The board is now ready, we are just missing the underlying functionality that drives the game.
Shuffling the Tiles
In order to make the game more challenging, there is a Shuffle button that moves the tiles around. The Shuffle button randomly selects tiles and moves them a set number of times. pTimes specifies how many times a tile is to be moved.
command shuffleBoard pTimes local tSwaps, tButtonToSwap, tLastTile repeat while tSwaps < pTimes # randomly chose a tile put random (sSpaceButton) - 1 into tButtonToSwap # if the tile is not the last one that was moved and # the tile can be moved into the empty space then move # it and increment the number of successful moves if (tLastTile is not tButtonToSwap) and \ (isSwapable (sSpaceButton, tButtonToSwap) is true) then swapButtons sSpaceButton, tButtonToSwap put tButtonToSwap into tLastTile add 1 to tSwaps end if end repeat end shuffleBoard
One of the most important actions to take is to move tiles around the board. This is easily implemented on a physical board due to the natural constraints that real tiles have. Simulating these constraints in software is somewhat more challenging. The following code implements the physical constraints, but it is easy to change the code to allow for more exotic moves. An example would be to allow tiles to move diagonally.
Function isSwapable provides a test that determines if two tiles are either horizontally or vertically adjacent.
Note: We are using the physical location of the buttons to calculate whether or not a move is possible. pButton1 and pButton2 are the two tiles to be tested.
function isSwapable pButton1, pButton2 local tRelativeX, tRelativeY # calculate the horizontal offset between two button locations put item 1 of location of button ("b" & pButton1) - \ item 1 of location of button ("b" & pButton2) into tRelativeX # calculate the vertical offset between two button locations put item -1 of location of button ("b" & pButton1) - \ item -1 of location of button ("b" & pButton2) into tRelativeY # if there is only a horizontal or a vertical offset and the offset is of a specific size # then the tiles can be swapped if (tRelativeX is 0 and abs (tRelativeY) is 60 + sOffset) or \ (tRelativeY is 0 and abs (tRelativeX) is 60 + sOffset) then return true else return false end if end isSwapable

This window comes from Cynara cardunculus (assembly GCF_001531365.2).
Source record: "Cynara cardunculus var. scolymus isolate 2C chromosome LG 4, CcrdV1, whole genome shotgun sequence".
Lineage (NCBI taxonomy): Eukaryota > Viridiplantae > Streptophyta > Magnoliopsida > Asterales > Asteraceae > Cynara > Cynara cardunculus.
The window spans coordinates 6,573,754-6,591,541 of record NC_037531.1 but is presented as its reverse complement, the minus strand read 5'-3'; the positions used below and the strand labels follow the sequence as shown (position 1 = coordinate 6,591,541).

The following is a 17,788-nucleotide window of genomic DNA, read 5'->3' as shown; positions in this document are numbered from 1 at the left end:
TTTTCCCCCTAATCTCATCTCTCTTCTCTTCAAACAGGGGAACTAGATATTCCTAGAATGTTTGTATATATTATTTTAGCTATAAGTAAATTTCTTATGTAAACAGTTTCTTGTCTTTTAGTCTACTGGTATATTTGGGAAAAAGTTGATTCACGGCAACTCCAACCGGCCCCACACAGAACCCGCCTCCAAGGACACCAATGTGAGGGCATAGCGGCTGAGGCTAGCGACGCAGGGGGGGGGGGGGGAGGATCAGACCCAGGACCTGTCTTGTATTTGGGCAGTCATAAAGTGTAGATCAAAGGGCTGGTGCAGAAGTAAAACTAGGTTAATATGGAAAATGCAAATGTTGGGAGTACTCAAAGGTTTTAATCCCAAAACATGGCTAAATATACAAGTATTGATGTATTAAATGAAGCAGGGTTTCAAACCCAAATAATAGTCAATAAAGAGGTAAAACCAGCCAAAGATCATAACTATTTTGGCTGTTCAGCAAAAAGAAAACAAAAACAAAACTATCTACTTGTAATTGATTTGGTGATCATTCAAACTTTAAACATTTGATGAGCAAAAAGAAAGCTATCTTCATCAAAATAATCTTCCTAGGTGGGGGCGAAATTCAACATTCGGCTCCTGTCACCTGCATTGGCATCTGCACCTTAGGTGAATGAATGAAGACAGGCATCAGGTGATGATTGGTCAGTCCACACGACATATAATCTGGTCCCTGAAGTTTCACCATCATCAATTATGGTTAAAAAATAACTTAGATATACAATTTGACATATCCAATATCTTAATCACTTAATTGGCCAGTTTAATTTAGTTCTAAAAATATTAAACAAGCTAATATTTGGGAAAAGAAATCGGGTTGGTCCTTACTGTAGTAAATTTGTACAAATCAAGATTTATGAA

Command swapButtons swaps two tiles around. A test is also performed to determine whether or not tiles can be swapped. The moves are animated to provide more of a physical game experience. As with isSwapable, buttons pButton1 and pButton2 are the buttons to be swapped.
command swapButtons pButton1, pButton2 local tRelativeX, tRelativeY, tButtonLocation # calculate the horizontal offset between two button locations put item 1 of location of button ("b" & pButton1) - \ item 1 of location of button ("b" & pButton2) into tRelativeX # calculate the vertical offset between two button locations put item -1 of location of button ("b" & pButton1) - \ item -1 of location of button ("b" & pButton2) into tRelativeY # if there is no horizontal offset but the vertical offset has a specific size # then swap the two tiles if (tRelativeX is 0 and abs (tRelativeY) is 60 + sOffset) or \ (tRelativeY is 0 and abs (tRelativeX) is 60 + sOffset) then put location of button ("b" & pButton1) into tButtonLocation set the moveSpeed to 65535 move button ("b" & pButton1) from location of button ("b" & pButton1) to \ location of button ("b" & pButton2) without messages set the moveSpeed to 200 move button ("b" & pButton2) from location of button ("b" & pButton2) to \ tButtonLocation without messages end if end swapButtons